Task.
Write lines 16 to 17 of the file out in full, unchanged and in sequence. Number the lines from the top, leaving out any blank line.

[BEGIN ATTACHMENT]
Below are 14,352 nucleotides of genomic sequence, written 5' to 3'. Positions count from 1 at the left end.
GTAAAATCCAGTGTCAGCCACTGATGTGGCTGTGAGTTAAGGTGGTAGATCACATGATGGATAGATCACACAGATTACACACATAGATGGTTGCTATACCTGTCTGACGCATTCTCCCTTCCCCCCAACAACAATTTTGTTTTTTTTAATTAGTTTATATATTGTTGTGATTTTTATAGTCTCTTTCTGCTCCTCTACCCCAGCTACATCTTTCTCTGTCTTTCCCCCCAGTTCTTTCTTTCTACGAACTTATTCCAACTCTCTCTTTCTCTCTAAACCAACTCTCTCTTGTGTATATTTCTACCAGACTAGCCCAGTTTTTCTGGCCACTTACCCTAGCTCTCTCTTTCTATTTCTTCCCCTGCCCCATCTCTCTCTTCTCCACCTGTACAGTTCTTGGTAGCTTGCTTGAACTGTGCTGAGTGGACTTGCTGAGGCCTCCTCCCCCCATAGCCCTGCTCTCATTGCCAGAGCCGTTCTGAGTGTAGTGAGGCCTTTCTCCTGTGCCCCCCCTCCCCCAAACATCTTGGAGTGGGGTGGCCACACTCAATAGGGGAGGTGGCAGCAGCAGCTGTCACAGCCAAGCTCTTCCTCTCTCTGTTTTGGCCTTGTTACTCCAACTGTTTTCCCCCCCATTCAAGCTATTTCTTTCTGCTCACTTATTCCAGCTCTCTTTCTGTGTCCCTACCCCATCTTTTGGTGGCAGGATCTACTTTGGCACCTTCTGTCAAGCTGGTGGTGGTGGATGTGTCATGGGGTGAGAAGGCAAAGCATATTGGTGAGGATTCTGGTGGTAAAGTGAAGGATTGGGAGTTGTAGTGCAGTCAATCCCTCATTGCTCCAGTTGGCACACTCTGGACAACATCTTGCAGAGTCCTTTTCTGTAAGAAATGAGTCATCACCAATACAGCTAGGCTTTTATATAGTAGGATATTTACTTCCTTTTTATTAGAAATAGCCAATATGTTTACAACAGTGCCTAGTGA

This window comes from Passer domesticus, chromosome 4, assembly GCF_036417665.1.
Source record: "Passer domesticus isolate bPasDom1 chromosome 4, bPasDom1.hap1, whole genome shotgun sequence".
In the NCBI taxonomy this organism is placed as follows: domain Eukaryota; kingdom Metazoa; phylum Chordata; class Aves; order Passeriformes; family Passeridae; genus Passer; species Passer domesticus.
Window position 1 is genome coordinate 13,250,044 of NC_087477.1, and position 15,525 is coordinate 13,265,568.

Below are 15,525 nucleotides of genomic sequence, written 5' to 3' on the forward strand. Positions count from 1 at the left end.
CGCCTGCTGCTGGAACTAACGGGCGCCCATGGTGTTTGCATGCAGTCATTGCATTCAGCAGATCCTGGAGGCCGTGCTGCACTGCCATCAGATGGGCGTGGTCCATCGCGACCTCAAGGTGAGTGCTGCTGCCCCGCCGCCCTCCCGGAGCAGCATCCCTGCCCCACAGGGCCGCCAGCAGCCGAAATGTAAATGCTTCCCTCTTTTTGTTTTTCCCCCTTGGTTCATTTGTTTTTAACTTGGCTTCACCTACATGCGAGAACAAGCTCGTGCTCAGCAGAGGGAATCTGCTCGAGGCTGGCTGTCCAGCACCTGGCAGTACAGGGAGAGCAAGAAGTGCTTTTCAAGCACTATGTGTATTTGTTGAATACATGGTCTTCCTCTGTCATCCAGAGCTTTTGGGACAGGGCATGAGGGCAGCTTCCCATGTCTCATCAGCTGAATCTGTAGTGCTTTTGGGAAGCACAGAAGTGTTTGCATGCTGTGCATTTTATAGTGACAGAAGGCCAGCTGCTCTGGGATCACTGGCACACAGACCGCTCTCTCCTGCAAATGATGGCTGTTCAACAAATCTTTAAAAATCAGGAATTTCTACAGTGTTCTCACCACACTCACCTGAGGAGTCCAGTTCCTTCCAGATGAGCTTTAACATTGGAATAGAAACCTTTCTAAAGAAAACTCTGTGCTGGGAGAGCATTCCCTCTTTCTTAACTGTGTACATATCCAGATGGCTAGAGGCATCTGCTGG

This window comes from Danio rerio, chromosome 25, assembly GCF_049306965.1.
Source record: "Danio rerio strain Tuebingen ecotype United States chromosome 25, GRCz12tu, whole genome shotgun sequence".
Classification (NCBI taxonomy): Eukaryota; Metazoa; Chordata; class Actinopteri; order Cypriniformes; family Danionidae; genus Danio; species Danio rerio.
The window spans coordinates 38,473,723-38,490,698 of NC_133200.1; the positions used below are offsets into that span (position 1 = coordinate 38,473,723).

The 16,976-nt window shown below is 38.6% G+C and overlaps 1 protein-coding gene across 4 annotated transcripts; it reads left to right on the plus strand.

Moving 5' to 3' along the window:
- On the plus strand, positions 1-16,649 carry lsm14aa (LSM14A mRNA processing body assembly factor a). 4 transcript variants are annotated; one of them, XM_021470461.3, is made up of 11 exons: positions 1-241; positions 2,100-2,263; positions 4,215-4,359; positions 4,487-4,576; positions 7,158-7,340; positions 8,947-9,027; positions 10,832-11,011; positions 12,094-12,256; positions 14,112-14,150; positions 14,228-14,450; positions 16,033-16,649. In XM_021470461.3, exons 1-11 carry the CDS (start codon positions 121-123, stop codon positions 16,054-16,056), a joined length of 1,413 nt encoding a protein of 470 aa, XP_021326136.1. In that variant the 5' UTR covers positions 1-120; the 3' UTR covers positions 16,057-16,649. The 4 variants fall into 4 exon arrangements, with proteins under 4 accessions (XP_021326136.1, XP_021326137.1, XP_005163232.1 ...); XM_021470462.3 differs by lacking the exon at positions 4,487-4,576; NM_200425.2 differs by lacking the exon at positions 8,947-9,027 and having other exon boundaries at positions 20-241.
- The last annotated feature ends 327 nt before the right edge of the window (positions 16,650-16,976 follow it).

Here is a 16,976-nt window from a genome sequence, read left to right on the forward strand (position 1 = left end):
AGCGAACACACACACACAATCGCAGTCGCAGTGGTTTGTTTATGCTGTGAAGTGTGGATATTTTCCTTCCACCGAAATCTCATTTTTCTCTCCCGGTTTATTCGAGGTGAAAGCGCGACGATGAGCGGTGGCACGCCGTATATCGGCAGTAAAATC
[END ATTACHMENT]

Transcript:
- The last annotated feature ends 327 nt before the right edge of the window (positions 16,650-16,976 follow it).

Here is a 16,976-nt window from a genome sequence, read left to right on the forward strand (position 1 = left end):